Maggie, 28

“This was in college (I was young and stupid). My friends and I were going to a house party that ended up being super crowded. Because it was so hot and loud inside, I decided to hang outside for a little while. I was having a great time until my right ear started to get extra cold. I didn’t think anything of it until I woke up the next morning and discovered that it was fire-engine red and still feeling numb. It turns out I had gotten frostnip (basically a less-serious version of frostbite) and had to spend the rest of the winter basically living in earmuffs.”

Anonymous, 31

“I was at a large New Year’s Party that was being thrown by an arts group that I was a part of in a two-story Irish bar near Penn Station. Eventually, my friends and I made our way to the dance floor where I happened to run into another friend of mine that I had had a big-time crush on. We started dancing together a little bit and just when I felt like maybe there were some sparks going on between us, we both noticed that her ex was standing a few feet away and staring at us. We tried to ignore him and keep grooving, but he kept staring. We would move to a different part of the dance floor. His eyes would follow. Typically, I don’t see nothing wrong with a little bump ‘n’ grind, but we left plenty of room for the Holy Spirit, lest this man decide to ring in the New Year by thumping my butt into the ground. It felt like we were trapped in an episode of American Bandstand.

Anyway, the tension was finally cut when another friend of mine started puking all over the place. I know a lot of people puke on NYE, but I remember having to pick up her shoes and bring them to her cab, so I can only assume that she puked her shoes off. Anyway, this story has a happy ending because we ended up dating, but ALMOST YEAR LATER. We now live together, but that lurking ex delayed our happiness BY 10 MONTHS.”

Lauren, 35

“Does being at an open bar event, which cost an exorbitant amount of money, and not being able to even get close to the bar because it’s so crowded count? If yes, then every New Year’s from age 22 to 26.”

Sneakers Style

adidas Yeezy Boost 350 v2 “Yecheil” Might Be the Loudest Pair Yet

When Kanye West signed his multi-year partnership with adidas in 2013, most didn’t assume that within six years, the Chicago-native would be nipping at the heels of another legendary Chicago sneaker figure—Michael Jordan.

Jordan Brand, expected to generate about $3 billion in 2019 sales, has been an industry leader since Nike released the Air Jordan series in the mid-‘80s. Yet, in just six years, West’s adidas Yeezy line is expected to take in $1.5 billion in 2019.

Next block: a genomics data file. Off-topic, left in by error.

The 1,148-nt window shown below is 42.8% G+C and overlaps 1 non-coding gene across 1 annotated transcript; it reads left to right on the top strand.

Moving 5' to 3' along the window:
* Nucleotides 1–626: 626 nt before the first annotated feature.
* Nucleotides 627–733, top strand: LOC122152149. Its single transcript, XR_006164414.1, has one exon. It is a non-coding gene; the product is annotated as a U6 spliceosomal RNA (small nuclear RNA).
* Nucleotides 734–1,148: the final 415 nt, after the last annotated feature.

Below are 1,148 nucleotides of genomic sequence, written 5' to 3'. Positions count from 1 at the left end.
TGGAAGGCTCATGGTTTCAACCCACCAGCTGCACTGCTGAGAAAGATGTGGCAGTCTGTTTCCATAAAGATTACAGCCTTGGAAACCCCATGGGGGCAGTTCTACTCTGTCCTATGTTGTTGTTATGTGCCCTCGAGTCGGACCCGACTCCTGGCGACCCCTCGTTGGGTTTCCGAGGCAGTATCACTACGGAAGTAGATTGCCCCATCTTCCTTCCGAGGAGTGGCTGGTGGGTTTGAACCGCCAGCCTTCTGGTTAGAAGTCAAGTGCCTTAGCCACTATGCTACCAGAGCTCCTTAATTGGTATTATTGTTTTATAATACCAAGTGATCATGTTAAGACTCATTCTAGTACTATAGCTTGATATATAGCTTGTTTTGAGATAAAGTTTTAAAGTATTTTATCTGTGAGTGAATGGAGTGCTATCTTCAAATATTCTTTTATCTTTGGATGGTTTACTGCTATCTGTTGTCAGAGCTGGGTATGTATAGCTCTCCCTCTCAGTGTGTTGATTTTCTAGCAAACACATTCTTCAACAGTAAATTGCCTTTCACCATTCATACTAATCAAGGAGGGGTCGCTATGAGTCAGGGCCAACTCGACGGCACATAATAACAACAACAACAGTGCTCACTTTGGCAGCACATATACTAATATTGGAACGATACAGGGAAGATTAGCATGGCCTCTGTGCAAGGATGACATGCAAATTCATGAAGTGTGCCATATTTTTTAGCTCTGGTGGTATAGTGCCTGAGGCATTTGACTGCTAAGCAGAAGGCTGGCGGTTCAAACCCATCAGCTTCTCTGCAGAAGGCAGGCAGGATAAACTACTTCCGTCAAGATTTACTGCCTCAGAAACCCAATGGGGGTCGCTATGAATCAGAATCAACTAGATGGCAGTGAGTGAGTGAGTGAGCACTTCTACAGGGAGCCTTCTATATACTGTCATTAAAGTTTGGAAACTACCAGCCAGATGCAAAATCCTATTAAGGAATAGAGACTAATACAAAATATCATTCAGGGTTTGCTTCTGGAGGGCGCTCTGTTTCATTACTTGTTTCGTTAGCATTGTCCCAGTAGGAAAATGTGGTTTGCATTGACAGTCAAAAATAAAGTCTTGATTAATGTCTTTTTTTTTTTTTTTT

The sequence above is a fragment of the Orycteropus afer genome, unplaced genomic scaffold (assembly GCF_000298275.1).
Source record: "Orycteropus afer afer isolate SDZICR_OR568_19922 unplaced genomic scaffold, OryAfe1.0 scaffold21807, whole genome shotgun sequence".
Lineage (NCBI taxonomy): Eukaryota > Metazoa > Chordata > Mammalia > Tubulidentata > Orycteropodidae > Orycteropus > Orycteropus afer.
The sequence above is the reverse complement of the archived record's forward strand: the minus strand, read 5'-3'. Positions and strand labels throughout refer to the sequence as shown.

During his unparalleled ascension with adidas, West has produced classic sneakers consistently. None have been more successful or impactful on the bottom line than the adidas Yeezy Boost 350. The brilliantly designed slip-on, constructed in Primeknit fabrication and set atop adidas’ Boost cushioning, has been a best-seller since its debut in September 2016.

The very first Yeezy Boost 350 (a textured, heather gray iteration deemed the “Turtle Dove”) set the tone for the neutral collection. Many of the styles that followed the “Turtle Dove” where monotone or, at very best, one primary shade with a contrasting “SPLY 350” side stripe, adding a jolt of color to the shoe. But this month’s highly-touted adidas Yeezy Boost 350 v2 “Yecheil” might be the loudest Yeezy to date.

Adidas Original
Adidas Original

Quickly ranking among the most complex Yeezy 350’s since the silhouette came to market three years ago, a bold union of color with pattern complements the shoe’s “Yecheil” moniker, meaning “May God live” or “God shall live” in Hebrew. Like the earliest Air Jordan colorways—which paid homage to Jordan’s Chicago Bulls team colors—shades of black and red litter the low-cut silhouette, with Primeknits in colors like soothing gray and light blue.

As with most Yeezy Boost 350 v2 releases, the “Yecheil” is coveted. The amount available has increased since the early days of adidas Yeezy. Previously, only a few hundred pairs circulated through a small number of premium retailers. If you were lucky enough some, you were the only one among your friends with such luck.

West promised to make the shoes more available after becoming aware of the age-old supply and demand gap, stating that in the years to come, each release would be produced on a broader scale. West has delivered on that promise, but the popularity of the Yeezy Boost 350 made it difficult to keep the product in stock, even after the increase.

Shop Now on StockX

That exclusivity has made the ease of purchasing on StockX an obvious choice for many. The “Yecheil” Yeezy Boost 350 v2 launches at select retailers on Dec. 19, but if you want to save time, cop a pair early on StockX.